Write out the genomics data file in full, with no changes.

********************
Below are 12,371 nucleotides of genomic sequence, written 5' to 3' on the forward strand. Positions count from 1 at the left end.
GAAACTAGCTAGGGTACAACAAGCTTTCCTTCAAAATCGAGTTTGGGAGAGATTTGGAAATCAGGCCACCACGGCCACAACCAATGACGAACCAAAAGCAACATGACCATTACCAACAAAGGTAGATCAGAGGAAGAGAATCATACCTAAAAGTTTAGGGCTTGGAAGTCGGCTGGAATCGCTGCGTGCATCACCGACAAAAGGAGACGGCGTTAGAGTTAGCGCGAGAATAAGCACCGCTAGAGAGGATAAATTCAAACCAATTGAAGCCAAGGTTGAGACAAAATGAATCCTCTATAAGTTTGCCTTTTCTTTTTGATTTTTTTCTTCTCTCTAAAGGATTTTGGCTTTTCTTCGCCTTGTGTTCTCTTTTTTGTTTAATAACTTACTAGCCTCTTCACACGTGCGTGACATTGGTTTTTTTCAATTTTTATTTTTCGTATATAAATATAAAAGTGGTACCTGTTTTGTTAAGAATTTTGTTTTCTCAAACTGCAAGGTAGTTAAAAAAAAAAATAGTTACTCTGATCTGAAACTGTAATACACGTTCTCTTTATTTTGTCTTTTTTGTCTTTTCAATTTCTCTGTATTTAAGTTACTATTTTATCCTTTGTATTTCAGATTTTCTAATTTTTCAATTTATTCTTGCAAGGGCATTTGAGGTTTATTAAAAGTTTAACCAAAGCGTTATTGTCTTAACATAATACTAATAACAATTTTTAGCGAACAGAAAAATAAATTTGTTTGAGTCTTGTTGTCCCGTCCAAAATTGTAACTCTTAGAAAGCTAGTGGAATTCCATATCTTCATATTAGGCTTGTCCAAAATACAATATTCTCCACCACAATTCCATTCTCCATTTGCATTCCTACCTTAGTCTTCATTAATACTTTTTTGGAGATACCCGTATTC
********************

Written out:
Below are 12,371 nucleotides of genomic sequence, written 5' to 3' on the forward strand. Positions count from 1 at the left end.
GAAACTAGCTAGGGTACAACAAGCTTTCCTTCAAAATCGAGTTTGGGAGAGATTTGGAAATCAGGCCACCACGGCCACAACCAATGACGAACCAAAAGCAACATGACCATTACCAACAAAGGTAGATCAGAGGAAGAGAATCATACCTAAAAGTTTAGGGCTTGGAAGTCGGCTGGAATCGCTGCGTGCATCACCGACAAAAGGAGACGGCGTTAGAGTTAGCGCGAGAATAAGCACCGCTAGAGAGGATAAATTCAAACCAATTGAAGCCAAGGTTGAGACAAAATGAATCCTCTATAAGTTTGCCTTTTCTTTTTGATTTTTTTCTTCTCTCTAAAGGATTTTGGCTTTTCTTCGCCTTGTGTTCTCTTTTTTGTTTAATAACTTACTAGCCTCTTCACACGTGCGTGACATTGGTTTTTTTCAATTTTTATTTTTCGTATATAAATATAAAAGTGGTACCTGTTTTGTTAAGAATTTTGTTTTCTCAAACTGCAAGGTAGTTAAAAAAAAAAATAGTTACTCTGATCTGAAACTGTAATACACGTTCTCTTTATTTTGTCTTTTTTGTCTTTTCAATTTCTCTGTATTTAAGTTACTATTTTATCCTTTGTATTTCAGATTTTCTAATTTTTCAATTTATTCTTGCAAGGGCATTTGAGGTTTATTAAAAGTTTAACCAAAGCGTTATTGTCTTAACATAATACTAATAACAATTTTTAGCGAACAGAAAAATAAATTTGTTTGAGTCTTGTTGTCCCGTCCAAAATTGTAACTCTTAGAAAGCTAGTGGAATTCCATATCTTCATATTAGGCTTGTCCAAAATACAATATTCTCCACCACAATTCCATTCTCCATTTGCATTCCTACCTTAGTCTTCATTAATACTTTTTTGGAGATACCCGTATTC